Edith Isabel Rodriguez, 43, 카지노사이트
died of a perforated bowel on May 9 at Martin Luther King Jr.-Harbor Hospital. Her death was ruled accidental by the Los Angeles County coroner's office.
Relatives said Rodriguez was vomiting blood and writhing in pain for 45 minutes while she was at a hospital waiting area. Experts have said she could have survived had she been treated early enough.
In the recordings of two 911 calls that day, first obtained by the Los Angeles Times under a California Public Records Act request, callers pleaded for help for Rodriguez but were referred to hospital staff instead.
"I'm in the emergency room. My wife is dying and the nurses don't want to help her out," Rodriguez's boyfriend, Jose Prado, is heard saying in Spanish through an interpreter on the tapes.
"What's wrong with her?" a female dispatcher asked.
"She's vomiting blood," Prado said.
"OK, and why aren't they helping her?" the dispatcher asked.
"They're watching her there and they're not doing anything. They're just watching her," Prado said.
The dispatcher told Prado to contact a doctor and then said paramedics wouldn't pick her up because she was already in a hospital. She later told him to contact county police officers at a security desk.
A second 911 call was placed eight minutes later by a bystander who requested that an ambulance be sent to take Rodriguez to another hospital for care.
"She's definitely sick and there's a guy that's ignoring her," the woman told a male dispatcher.
During the call, the dispatcher argued with the woman over whether there really was an emergency.
"I cannot do anything for you for the quality of the hospital. ... It is not an emergency. It is not an emergency ma'am," he said.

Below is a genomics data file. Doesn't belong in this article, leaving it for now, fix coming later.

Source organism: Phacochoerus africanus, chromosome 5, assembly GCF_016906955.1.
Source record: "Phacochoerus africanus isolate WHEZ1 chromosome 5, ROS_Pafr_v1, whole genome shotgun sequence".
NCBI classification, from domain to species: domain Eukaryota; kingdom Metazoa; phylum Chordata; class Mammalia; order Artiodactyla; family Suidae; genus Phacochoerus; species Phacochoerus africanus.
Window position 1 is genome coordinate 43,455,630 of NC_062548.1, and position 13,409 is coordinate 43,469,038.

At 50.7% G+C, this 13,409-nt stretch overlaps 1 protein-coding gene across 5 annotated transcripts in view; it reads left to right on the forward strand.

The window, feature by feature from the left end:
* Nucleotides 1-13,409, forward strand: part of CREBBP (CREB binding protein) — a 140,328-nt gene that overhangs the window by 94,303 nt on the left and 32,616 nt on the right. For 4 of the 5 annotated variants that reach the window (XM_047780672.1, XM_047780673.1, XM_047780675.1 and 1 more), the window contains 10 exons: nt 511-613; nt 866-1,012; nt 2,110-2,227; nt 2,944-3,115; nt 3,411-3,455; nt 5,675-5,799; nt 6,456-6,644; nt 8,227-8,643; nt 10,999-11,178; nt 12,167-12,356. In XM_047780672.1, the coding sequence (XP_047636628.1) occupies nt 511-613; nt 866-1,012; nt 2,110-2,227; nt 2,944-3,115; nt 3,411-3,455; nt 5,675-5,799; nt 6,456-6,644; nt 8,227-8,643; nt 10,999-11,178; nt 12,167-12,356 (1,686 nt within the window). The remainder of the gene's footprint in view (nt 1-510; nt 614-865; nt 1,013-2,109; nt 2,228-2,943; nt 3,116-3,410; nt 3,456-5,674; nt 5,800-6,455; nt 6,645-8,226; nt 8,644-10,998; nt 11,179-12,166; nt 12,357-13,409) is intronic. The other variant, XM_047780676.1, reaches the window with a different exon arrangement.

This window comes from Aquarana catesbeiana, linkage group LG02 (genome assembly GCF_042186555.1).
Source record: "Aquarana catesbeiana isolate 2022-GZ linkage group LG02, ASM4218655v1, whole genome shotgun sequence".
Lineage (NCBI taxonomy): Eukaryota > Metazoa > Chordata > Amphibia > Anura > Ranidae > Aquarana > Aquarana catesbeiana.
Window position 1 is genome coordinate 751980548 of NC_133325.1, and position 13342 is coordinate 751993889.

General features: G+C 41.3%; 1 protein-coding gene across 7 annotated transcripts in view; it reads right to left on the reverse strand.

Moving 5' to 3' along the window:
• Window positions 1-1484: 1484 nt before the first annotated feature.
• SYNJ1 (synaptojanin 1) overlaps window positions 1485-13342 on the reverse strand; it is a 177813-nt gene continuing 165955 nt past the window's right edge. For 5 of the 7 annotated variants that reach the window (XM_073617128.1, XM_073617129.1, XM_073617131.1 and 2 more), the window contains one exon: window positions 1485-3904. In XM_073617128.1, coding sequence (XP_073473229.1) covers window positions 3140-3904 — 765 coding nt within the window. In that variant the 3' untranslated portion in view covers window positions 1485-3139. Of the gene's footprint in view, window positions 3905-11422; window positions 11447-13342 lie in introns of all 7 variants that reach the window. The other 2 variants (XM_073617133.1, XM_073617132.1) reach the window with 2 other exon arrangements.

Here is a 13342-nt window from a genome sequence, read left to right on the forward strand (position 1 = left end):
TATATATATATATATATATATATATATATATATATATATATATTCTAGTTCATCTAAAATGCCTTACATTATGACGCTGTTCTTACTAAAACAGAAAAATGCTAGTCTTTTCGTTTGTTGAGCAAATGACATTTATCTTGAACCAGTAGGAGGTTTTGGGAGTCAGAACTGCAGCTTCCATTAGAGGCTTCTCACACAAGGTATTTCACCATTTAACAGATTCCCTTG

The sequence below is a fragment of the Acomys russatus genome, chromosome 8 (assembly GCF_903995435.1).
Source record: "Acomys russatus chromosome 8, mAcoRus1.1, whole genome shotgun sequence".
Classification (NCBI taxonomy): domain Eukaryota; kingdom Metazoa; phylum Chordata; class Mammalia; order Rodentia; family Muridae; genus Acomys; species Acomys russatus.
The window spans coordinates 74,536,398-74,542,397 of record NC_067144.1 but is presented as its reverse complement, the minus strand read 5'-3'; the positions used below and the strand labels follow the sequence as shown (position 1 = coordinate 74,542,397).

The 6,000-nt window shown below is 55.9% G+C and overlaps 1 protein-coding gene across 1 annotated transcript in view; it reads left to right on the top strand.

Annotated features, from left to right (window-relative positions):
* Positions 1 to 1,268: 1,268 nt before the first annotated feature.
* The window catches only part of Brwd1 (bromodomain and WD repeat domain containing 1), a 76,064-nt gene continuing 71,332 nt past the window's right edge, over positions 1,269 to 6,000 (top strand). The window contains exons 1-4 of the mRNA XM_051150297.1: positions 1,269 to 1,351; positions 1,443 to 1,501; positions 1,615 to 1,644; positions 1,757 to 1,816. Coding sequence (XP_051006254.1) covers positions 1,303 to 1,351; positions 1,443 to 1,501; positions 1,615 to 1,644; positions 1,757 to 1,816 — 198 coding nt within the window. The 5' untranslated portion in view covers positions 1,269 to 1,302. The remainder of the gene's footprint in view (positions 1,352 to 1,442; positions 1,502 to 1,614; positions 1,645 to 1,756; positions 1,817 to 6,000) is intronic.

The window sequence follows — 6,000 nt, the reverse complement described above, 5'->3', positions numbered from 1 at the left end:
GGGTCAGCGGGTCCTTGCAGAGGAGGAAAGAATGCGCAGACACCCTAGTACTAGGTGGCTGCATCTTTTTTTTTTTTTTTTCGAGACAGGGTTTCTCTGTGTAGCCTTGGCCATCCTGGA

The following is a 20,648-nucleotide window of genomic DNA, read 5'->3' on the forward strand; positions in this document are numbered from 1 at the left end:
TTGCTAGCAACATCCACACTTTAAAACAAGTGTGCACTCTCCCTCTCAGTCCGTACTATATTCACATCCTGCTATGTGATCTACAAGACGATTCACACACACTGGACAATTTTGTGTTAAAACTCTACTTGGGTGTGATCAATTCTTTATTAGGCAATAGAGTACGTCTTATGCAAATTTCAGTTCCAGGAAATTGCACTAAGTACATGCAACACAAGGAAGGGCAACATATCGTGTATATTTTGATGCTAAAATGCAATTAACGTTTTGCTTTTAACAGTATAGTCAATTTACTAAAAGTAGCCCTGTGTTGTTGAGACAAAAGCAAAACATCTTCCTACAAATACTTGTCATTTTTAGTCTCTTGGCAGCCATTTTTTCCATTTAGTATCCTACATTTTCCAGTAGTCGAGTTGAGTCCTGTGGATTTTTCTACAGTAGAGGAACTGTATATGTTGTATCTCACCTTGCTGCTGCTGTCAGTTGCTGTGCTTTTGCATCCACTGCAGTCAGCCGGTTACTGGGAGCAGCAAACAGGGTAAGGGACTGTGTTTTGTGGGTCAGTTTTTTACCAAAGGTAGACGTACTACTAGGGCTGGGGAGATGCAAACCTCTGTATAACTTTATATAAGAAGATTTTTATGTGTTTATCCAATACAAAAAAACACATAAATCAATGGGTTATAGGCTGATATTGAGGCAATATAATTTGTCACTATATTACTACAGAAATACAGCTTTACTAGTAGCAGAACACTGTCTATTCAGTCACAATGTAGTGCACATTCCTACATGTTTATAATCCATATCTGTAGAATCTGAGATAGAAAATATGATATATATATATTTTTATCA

"You're not here to see how they're treating her," the woman replied.
The dispatcher refused to call paramedics
and told the woman that she should contact hospital supervisors "and let them know" if she is unhappy.
"May God strike you too for acting the way you just acted," the woman said finally.
"No, negative ma'am, you're the one," he said.
The incident was the latest high-profile lapse at King-Harbor, formerly known as King/Drew. The Los Angeles County
Board of Supervisors is investigating claims of recent patient care breakdowns, including Rodriguez's case.
Federal inspectors last week said emergency room patients were in "immediate jeopardy" of harm or death, and King-Harbor was given 23 days to shape up or risk losing federal funding.
Dr. Bruce Chernof, director of the county Department of Health Services, which oversees the facility, has called Rodriguez's death "inexcusable" and said it was "important to understand that this was fundamentally a failure of caring." He has said conditions are improving, though.
A call Wednesday seeking comment about the 911 tapes from the department's communications office, which handles information about the hospital, was not immediately returned.
Dr. Roger Peeks, the chief medical officer at the hospital, was placed on "ordered absence" Monday, the Times reported. Health officials declined to elaborate, saying it was a personnel matter. Dr. Robert Splawn, chief medical officer for the health department, was named interim chief medical officer, the newspaper said